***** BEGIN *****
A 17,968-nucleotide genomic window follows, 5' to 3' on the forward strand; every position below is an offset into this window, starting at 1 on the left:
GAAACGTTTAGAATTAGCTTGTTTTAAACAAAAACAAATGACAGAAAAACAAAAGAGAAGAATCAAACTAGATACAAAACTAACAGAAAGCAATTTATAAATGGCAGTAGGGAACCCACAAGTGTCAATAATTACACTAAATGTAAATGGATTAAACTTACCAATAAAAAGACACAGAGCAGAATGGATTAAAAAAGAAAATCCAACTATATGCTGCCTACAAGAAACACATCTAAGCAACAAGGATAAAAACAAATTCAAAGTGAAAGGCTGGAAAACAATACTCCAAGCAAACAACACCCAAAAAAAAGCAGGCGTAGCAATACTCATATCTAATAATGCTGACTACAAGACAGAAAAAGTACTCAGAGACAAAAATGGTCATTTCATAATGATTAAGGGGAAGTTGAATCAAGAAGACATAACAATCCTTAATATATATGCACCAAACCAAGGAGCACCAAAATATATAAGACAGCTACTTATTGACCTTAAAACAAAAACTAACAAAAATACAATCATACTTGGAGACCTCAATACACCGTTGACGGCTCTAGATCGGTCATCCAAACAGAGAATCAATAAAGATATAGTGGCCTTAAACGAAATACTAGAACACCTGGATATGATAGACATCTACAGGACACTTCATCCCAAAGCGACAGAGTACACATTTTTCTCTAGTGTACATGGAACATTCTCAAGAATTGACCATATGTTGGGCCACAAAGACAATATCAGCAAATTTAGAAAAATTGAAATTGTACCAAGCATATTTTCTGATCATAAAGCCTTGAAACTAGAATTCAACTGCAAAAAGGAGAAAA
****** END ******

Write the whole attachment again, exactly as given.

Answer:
A 17,968-nucleotide genomic window follows, 5' to 3' on the forward strand; every position below is an offset into this window, starting at 1 on the left:
GAAACGTTTAGAATTAGCTTGTTTTAAACAAAAACAAATGACAGAAAAACAAAAGAGAAGAATCAAACTAGATACAAAACTAACAGAAAGCAATTTATAAATGGCAGTAGGGAACCCACAAGTGTCAATAATTACACTAAATGTAAATGGATTAAACTTACCAATAAAAAGACACAGAGCAGAATGGATTAAAAAAGAAAATCCAACTATATGCTGCCTACAAGAAACACATCTAAGCAACAAGGATAAAAACAAATTCAAAGTGAAAGGCTGGAAAACAATACTCCAAGCAAACAACACCCAAAAAAAAGCAGGCGTAGCAATACTCATATCTAATAATGCTGACTACAAGACAGAAAAAGTACTCAGAGACAAAAATGGTCATTTCATAATGATTAAGGGGAAGTTGAATCAAGAAGACATAACAATCCTTAATATATATGCACCAAACCAAGGAGCACCAAAATATATAAGACAGCTACTTATTGACCTTAAAACAAAAACTAACAAAAATACAATCATACTTGGAGACCTCAATACACCGTTGACGGCTCTAGATCGGTCATCCAAACAGAGAATCAATAAAGATATAGTGGCCTTAAACGAAATACTAGAACACCTGGATATGATAGACATCTACAGGACACTTCATCCCAAAGCGACAGAGTACACATTTTTCTCTAGTGTACATGGAACATTCTCAAGAATTGACCATATGTTGGGCCACAAAGACAATATCAGCAAATTTAGAAAAATTGAAATTGTACCAAGCATATTTTCTGATCATAAAGCCTTGAAACTAGAATTCAACTGCAAAAAGGAGAAAA